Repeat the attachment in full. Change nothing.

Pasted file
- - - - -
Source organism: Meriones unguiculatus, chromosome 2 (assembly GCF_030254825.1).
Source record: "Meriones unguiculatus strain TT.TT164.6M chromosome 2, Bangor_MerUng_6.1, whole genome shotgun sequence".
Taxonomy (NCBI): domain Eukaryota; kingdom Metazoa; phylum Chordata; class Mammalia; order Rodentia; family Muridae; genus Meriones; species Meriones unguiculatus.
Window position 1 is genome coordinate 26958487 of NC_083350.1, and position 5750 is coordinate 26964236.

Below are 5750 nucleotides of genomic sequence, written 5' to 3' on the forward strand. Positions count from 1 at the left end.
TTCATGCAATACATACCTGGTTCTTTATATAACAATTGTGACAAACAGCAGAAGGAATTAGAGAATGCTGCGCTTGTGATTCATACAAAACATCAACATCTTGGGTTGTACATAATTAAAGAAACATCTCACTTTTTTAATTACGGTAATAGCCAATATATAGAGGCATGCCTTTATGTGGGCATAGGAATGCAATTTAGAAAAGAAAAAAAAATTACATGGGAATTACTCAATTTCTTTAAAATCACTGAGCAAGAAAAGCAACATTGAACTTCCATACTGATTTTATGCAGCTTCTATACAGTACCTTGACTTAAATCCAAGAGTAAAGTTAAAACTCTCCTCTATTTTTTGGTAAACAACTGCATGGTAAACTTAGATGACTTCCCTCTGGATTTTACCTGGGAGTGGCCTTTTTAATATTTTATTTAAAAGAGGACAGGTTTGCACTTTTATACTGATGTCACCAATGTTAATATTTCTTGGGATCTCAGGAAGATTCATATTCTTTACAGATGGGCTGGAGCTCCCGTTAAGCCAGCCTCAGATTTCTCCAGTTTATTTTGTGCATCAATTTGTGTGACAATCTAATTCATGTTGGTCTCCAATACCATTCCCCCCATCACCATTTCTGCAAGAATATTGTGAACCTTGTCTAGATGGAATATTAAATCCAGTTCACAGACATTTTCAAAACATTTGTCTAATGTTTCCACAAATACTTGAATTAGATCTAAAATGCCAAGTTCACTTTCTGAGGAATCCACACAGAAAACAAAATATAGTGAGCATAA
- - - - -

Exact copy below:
Source organism: Meriones unguiculatus, chromosome 2 (assembly GCF_030254825.1).
Source record: "Meriones unguiculatus strain TT.TT164.6M chromosome 2, Bangor_MerUng_6.1, whole genome shotgun sequence".
Taxonomy (NCBI): domain Eukaryota; kingdom Metazoa; phylum Chordata; class Mammalia; order Rodentia; family Muridae; genus Meriones; species Meriones unguiculatus.
Window position 1 is genome coordinate 26958487 of NC_083350.1, and position 5750 is coordinate 26964236.

Below are 5750 nucleotides of genomic sequence, written 5' to 3' on the forward strand. Positions count from 1 at the left end.
TTCATGCAATACATACCTGGTTCTTTATATAACAATTGTGACAAACAGCAGAAGGAATTAGAGAATGCTGCGCTTGTGATTCATACAAAACATCAACATCTTGGGTTGTACATAATTAAAGAAACATCTCACTTTTTTAATTACGGTAATAGCCAATATATAGAGGCATGCCTTTATGTGGGCATAGGAATGCAATTTAGAAAAGAAAAAAAAATTACATGGGAATTACTCAATTTCTTTAAAATCACTGAGCAAGAAAAGCAACATTGAACTTCCATACTGATTTTATGCAGCTTCTATACAGTACCTTGACTTAAATCCAAGAGTAAAGTTAAAACTCTCCTCTATTTTTTGGTAAACAACTGCATGGTAAACTTAGATGACTTCCCTCTGGATTTTACCTGGGAGTGGCCTTTTTAATATTTTATTTAAAAGAGGACAGGTTTGCACTTTTATACTGATGTCACCAATGTTAATATTTCTTGGGATCTCAGGAAGATTCATATTCTTTACAGATGGGCTGGAGCTCCCGTTAAGCCAGCCTCAGATTTCTCCAGTTTATTTTGTGCATCAATTTGTGTGACAATCTAATTCATGTTGGTCTCCAATACCATTCCCCCCATCACCATTTCTGCAAGAATATTGTGAACCTTGTCTAGATGGAATATTAAATCCAGTTCACAGACATTTTCAAAACATTTGTCTAATGTTTCCACAAATACTTGAATTAGATCTAAAATGCCAAGTTCACTTTCTGAGGAATCCACACAGAAAACAAAATATAGTGAGCATAA